"With great power comes great responsibility", this line from the critically acclaimed film, 'Spider-Man' is a universally known phrase that is correlated with the downfall that comes along with the mishandling of power. In George Orwell's 1945 allegorical fable, Animal Farm this is a defining factor as it highlights the dangers that come with the abuse of power and how it can be used to take advantage of the mentally weak, particularly within the Russian Revolution of which it was based on. The way in which this is presented by Orwell, who uses an easily understandable style, acts as a universal and timeless warning of what can happen, which is without a doubt still relevant today with the current global political circumstances. In doing this, it is made clear that a texts literary value is decided on its capability to deliver a strong message that is both universal and relevant all while using a specific style to ensure that it carries the same impact over time. Orwell's decision to write Animal Farm as an allegorical novella was crucial to its initial success as it was short and easy to read, which allowed the audience who were suffering from the depression to pick it up easily. His use of animals to represent important figures in the Russian Revolution was also crucial to its success as it makes the text that much more flexible in that it can be interpreted in many ways giving it longevity and universality that still serves as an important message today.
Orwell expresses his message of the abuse of power within the government and political agenda throughout his novella with the use of strong literary techniques and structure to convey his message to a wide audience. For the entirety of Animal Farm, the animals experience first hand how the leaders, once influenced by ultimate power, sway from their initial intentions of benefitting the farm as a whole and giving freedom to the animals to them using their power for evil.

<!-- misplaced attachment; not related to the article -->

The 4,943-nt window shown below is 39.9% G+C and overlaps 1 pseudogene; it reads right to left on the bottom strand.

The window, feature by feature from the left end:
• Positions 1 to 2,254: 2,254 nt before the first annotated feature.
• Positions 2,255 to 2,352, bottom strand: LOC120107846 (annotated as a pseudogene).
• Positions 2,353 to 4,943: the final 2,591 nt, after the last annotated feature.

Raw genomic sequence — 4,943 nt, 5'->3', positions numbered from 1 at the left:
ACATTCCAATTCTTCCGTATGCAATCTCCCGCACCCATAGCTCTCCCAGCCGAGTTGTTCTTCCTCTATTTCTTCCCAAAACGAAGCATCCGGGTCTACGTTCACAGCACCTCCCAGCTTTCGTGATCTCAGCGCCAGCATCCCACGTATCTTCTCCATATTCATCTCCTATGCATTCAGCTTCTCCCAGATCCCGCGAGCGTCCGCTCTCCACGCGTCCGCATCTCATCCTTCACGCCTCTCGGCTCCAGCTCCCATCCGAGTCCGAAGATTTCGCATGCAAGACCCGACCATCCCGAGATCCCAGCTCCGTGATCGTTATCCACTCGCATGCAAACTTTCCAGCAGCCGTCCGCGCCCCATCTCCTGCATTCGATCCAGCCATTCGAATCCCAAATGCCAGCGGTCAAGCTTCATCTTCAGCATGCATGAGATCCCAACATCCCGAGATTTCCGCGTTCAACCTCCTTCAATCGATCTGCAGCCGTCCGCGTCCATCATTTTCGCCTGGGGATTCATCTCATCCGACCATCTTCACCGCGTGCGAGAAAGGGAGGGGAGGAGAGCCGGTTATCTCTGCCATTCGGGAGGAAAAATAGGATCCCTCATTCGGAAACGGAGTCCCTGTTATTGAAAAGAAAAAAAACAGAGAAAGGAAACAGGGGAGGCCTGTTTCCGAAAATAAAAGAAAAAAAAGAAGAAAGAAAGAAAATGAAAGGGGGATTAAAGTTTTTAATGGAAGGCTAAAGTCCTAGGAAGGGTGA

Propaganda is one of the most prominent examples of how power is abused in Animal Farm and is used by the pigs to deflect the reality of what they are doing from the animals. One instance of the propaganda used by Napoleon, who is used as a representation of Joseph Stalin, to divert the animals from thinking about their hard work is when "Napoleon had commanded that once a week there should be held something called a Spontaneous Demonstration...At the appointed time the animals would leave their work and march round the precincts of the farm in military formation, with the pigs leading, then the horses, then the cows, then the sheep, and then the poultry." Orwell exercises the use of dramatic irony in this quote through the character of Napoleon claiming the events to be "Spontaneous" when it is quite clearly choreographed and planned as the animals have a specified order in which they walk.
Propaganda is also demonstrated with the gradual changing of the Seven Commandments, a list of rules that the animals must...